Joe Callahan was my best friend in the Navy. We weren’t together very long, but while we were, we were virtually inseparable. When I returned to the Wilson after my leave to get married, Joe was on board fresh out of Internal Communications Electrician school.
The gun fire control gang, my unit, and the IC electricians both worked out of the IC room, home to the main fire control computer and the ship’s main gyro compass, the heart of the internal communications network, because all navigation and fire control systems were connected to it. IC electricians maintained the compass and the circuitry connecting it to other systems, as well as the sound-powered telephone system. The fire control guys and the IC gang were joined at the hip.
Joe and I had much in common. We were the same age and both college grads. He had graduated from DePaul University in Chicago the same spring that I got my BA from Ashland. I was newly married and Joe was engaged, so we made good running mates on liberty. We went to movies and jazz concerts and stayed out of the fleshpots. But that didn’t keep us from consuming a fair amount of beer. Joe was a bigger beer drinker than I was and he came by it naturally. The Callahans were made up of a long line of Chicago cops. Joe’s dad was a captain and the spiritual leader of the clan that consisted of brothers, cousins and uncles, all of whom wore or had worn Chicago PD Blue. Add to the group Joe and his three college-aged brothers, their friends and other cops who passed by to pay their respects, and there was always a passel of beer drinkers around. As a matter of fact, the Callahan home was a wholesale stop on a beer route.
In the fall of 1952, the Wilson took up a position as part of an anti-sub hunter-killer group in the Mediterranean Sea, the haunt of the American Sixth Fleet. The unit consisted of a small carrier and six destroyers with a small squadron of specially equipped planes on board the carrier. This unit went everywhere together, including liberty ports. Overseas, only one of three duty sections had liberty at a time. In theory, the ship could operate with two-thirds of its crew in case it had to get underway in an emergency. In reality, the Navy had no desire to overwhelm a small liberty port with a couple of thousand thirsty sailors. The smaller group who went ashore could get into more than enough trouble.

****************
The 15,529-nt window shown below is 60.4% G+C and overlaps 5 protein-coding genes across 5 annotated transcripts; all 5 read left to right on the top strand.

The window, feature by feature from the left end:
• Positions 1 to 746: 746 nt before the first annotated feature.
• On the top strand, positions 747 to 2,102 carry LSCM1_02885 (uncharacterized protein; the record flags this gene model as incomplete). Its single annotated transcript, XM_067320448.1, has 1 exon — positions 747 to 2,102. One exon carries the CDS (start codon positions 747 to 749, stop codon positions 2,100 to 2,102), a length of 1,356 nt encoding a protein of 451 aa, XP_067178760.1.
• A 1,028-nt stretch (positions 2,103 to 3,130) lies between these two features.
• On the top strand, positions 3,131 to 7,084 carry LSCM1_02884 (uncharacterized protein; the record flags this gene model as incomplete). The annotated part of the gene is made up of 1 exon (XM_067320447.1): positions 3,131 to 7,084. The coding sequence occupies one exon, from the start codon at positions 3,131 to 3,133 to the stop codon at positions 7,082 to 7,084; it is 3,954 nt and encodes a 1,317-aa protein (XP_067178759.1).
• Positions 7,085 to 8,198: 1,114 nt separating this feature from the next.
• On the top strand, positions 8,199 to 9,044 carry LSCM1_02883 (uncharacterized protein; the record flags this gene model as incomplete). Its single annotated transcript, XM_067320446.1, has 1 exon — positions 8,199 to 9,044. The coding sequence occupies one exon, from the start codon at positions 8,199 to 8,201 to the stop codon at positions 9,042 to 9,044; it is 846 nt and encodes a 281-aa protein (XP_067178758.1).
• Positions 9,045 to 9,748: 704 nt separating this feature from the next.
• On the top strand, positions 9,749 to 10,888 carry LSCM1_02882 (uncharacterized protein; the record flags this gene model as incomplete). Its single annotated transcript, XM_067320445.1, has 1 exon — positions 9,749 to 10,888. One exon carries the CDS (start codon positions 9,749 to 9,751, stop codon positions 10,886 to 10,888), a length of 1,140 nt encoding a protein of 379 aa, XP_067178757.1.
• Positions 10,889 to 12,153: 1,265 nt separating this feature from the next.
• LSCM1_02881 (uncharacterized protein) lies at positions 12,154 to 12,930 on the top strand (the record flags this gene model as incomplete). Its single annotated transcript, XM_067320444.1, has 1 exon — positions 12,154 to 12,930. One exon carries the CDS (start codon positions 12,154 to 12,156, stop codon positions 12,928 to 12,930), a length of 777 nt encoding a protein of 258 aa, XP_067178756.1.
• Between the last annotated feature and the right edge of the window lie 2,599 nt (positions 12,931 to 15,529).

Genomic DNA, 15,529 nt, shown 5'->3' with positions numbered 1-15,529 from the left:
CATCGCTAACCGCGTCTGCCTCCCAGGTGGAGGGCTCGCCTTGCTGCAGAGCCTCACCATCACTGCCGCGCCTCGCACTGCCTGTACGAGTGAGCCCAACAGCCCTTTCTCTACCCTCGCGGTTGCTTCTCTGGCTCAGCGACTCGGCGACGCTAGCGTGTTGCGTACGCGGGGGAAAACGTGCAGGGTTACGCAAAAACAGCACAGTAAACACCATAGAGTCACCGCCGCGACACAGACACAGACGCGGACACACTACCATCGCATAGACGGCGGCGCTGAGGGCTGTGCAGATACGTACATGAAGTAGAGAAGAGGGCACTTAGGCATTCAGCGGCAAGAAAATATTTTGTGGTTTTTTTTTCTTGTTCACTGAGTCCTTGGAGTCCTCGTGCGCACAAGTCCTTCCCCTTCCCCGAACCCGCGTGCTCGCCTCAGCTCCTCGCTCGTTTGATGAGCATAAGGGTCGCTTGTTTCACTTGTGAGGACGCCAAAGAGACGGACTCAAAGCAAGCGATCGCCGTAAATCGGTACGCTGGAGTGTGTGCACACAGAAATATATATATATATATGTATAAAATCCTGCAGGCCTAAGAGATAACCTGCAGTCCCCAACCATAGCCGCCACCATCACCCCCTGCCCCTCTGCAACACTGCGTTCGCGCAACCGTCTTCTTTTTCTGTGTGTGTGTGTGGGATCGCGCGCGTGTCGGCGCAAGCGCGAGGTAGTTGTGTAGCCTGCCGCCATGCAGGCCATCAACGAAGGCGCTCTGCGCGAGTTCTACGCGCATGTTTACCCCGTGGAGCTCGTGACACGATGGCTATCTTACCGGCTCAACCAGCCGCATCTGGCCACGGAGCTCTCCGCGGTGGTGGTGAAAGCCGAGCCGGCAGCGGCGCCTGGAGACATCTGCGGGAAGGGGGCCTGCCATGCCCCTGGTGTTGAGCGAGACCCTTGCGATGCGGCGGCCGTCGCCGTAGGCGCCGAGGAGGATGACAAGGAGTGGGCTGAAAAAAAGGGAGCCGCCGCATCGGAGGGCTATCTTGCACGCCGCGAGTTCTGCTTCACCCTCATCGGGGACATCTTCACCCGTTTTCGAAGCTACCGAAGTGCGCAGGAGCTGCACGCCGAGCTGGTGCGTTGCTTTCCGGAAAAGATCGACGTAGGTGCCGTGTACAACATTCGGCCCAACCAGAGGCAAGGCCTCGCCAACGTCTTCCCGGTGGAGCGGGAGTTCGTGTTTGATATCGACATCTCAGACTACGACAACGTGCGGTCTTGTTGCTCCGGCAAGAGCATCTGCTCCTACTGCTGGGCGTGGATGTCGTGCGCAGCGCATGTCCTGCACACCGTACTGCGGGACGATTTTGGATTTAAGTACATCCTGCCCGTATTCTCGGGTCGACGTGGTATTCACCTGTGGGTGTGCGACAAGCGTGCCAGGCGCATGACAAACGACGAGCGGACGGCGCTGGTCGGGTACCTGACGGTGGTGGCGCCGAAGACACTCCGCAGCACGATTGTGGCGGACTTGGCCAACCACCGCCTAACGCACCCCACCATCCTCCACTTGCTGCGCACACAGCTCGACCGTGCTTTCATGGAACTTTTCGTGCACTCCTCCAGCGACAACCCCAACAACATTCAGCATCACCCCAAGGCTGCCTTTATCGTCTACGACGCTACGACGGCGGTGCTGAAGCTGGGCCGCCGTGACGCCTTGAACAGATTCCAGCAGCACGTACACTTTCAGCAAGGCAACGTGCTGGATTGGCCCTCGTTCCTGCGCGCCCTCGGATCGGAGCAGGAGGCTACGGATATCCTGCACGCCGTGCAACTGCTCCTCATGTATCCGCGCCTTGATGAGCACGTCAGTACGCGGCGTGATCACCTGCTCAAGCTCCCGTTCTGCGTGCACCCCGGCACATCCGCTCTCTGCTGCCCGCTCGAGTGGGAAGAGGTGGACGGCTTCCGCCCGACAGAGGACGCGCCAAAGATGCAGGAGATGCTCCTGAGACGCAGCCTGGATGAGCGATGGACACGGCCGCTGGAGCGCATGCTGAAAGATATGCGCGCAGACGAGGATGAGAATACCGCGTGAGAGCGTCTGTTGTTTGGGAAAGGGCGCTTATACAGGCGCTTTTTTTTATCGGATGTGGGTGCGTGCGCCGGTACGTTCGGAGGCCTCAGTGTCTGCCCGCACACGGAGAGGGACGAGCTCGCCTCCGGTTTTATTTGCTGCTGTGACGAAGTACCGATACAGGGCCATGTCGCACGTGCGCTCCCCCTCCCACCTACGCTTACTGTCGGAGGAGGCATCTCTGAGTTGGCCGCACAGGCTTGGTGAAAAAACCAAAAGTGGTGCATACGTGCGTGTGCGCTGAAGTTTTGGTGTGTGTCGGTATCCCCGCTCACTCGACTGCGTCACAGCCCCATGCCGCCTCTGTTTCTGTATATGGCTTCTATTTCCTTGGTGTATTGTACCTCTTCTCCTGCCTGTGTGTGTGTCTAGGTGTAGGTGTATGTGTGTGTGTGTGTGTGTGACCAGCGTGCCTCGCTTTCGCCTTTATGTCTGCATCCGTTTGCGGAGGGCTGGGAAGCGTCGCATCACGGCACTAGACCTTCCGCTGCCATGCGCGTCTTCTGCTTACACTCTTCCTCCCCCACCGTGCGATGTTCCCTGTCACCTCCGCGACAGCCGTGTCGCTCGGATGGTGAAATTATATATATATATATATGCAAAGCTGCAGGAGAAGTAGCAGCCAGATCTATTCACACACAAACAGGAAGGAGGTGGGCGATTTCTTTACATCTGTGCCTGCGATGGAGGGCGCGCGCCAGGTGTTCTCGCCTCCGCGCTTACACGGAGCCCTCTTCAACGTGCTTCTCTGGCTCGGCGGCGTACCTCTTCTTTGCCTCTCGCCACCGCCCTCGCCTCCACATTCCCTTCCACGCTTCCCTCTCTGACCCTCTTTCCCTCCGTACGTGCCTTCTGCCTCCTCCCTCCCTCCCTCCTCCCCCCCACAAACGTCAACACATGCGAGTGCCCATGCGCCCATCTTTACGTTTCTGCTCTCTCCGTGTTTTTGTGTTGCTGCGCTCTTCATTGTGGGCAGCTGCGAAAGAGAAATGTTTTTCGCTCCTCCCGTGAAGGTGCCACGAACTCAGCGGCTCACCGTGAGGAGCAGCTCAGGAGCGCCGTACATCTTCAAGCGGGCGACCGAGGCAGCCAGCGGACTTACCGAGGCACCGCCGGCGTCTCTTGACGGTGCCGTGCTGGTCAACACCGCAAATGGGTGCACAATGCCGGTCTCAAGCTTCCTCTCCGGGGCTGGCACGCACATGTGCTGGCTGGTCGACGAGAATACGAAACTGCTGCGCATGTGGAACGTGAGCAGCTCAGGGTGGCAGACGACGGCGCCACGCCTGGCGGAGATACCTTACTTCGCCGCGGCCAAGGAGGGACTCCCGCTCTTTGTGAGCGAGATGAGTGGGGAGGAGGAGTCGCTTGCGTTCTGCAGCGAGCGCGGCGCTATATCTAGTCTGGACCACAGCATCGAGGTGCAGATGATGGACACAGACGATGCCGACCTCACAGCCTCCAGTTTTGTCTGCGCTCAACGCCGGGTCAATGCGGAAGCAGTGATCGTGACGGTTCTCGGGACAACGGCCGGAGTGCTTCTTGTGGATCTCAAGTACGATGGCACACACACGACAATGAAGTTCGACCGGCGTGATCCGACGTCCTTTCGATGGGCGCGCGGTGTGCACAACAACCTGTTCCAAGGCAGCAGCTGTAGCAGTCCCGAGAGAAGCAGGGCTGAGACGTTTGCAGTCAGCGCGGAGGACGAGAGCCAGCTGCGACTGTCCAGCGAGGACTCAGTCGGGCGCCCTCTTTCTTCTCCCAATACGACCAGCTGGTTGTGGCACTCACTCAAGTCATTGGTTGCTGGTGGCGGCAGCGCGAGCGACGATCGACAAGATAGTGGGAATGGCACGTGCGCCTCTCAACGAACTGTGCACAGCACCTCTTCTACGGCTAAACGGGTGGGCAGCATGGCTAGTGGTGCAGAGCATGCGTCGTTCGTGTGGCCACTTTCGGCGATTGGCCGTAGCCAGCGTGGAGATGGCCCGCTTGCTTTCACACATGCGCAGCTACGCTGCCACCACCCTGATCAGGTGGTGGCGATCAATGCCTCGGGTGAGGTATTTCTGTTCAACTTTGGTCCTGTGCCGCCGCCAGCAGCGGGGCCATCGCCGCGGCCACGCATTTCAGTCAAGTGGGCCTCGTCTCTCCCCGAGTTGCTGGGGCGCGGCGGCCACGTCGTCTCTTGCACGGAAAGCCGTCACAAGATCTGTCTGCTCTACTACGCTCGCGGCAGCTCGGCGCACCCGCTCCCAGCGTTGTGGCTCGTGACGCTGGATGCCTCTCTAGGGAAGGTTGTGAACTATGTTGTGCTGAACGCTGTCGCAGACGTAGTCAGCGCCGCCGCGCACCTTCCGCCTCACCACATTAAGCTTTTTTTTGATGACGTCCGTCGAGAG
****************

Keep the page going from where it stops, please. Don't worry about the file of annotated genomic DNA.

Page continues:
When we arrived at Villefranche, a small resort city on the French Riviera between Nice and Monaco, a light cruiser already was anchored in the harbor, disgorging a third of its sizable ship’s company utilizing a variety of boats—launches, motor whale boats and an old LCVP landing barge assigned to the small Marine contingent on the cruiser. Joe and I were lucky to get an early start on our ship’s small motor whale boat, the Wilson’s sole transportation to the beach.
I don’t remember what we did in Nice or Villefranche, but I do recall we had no intention of going back to the Wilson before we had to return. Liberty ended at midnight, but if you were on the last liberty boat by the deadline, you were not considered AWOL, even if you didn’t make it on board by twelve.
Joe and I had bought a bottle of wine and had finished most of it when we walked out toward fleet landing. We sat on a pile of rocks, talked, swigged the dregs and waited for the beach master to call the last boat.
We hadn’t noticed, but all the motor whale boats and the big ships’ launches had been hoisted aboard the ships for the night. The last liberty boat was the LCVP, sometimes called a Higgins boat, with its high sides, flat bottom and no seats. That wasn’t the worst. The sailors on the pier were the drunkest bunch of human beings I have ever encountered. I could describe their appearance, demeanor and odor, but the reader would be better served to just use the old imagination.
Joe and I climbed aboard and commented how lucky we were that the Wilson was the closest ship to the beach. Our good luck vanished when the coxswain yelled at us to talk to him. He said that we looked like the soberest sailors on board and he needed our help to get these drunks delivered. He said he was going to start with the carrier and cruiser and work his way back to the Wilson.
Fortunately, some of the sailors had their ship’s name on their sleeves, so when we got to that ship, we would help the sailors to the ladders and the ship would send down guys to help hoist them aboard. Once in a while, the officer of the deck would think he recognized someone else and we would tilt his face up so the ship could put a spotlight on him. If the watch officer said he was theirs, we would hoist him up. At each stop, if a sailor said he belonged on board that ship, we let him go.
This process went on until Joe and I were the last ones left and the Wilson was the last ship to be serviced. We clambered aboard. The petty officer of the watch took one look at—and whiff of—us, held his nose and said, “That will teach you dumbass rookie swabs not to take the last liberty boat.” It was a lesson well learned. But you know what? It was a useless one. I never, ever, again had the opportunity to take the last liberty boat. Damn!
I doubt that Joe Callahan ever had a chance to benefit from the lesson either. Joe left the Wilson before I did. He went to Officer Candidate School at Newport, RI and then to Supply Officers School at Bayonne, NJ. He served on a carrier for a while and then went home to marry his sweetheart in Chicago. I visited him several times at his home while on business trips and we exchanged Christmas cards for years. Then we lost track of each other. I know that he had a great career as a financial executive at Sears and raised a handful of great kids. The good life couldn’t have happened to a nicer guy. Joe was a loyal friend, a good sailor and a class act.
David Campbell joined OLLI in 2007. He has taken numerous classes in literature, writing, history, humanities, reader’s theatre and poetry.